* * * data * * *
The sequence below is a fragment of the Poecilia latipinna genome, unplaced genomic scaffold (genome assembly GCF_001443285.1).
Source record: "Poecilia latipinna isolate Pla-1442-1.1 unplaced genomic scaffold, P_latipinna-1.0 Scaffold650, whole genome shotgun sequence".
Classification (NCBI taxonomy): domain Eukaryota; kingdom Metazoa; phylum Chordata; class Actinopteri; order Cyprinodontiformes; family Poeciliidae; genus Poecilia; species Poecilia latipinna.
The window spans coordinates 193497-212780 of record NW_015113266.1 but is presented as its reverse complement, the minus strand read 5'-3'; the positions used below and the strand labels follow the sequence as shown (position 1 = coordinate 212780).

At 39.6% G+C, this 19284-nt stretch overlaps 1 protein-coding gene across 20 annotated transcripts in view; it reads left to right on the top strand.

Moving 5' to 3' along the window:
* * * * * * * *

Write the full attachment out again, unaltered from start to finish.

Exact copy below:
The sequence below is a fragment of the Poecilia latipinna genome, unplaced genomic scaffold (genome assembly GCF_001443285.1).
Source record: "Poecilia latipinna isolate Pla-1442-1.1 unplaced genomic scaffold, P_latipinna-1.0 Scaffold650, whole genome shotgun sequence".
Classification (NCBI taxonomy): domain Eukaryota; kingdom Metazoa; phylum Chordata; class Actinopteri; order Cyprinodontiformes; family Poeciliidae; genus Poecilia; species Poecilia latipinna.
The window spans coordinates 193497-212780 of record NW_015113266.1 but is presented as its reverse complement, the minus strand read 5'-3'; the positions used below and the strand labels follow the sequence as shown (position 1 = coordinate 212780).

At 39.6% G+C, this 19284-nt stretch overlaps 1 protein-coding gene across 20 annotated transcripts in view; it reads left to right on the top strand.

Moving 5' to 3' along the window: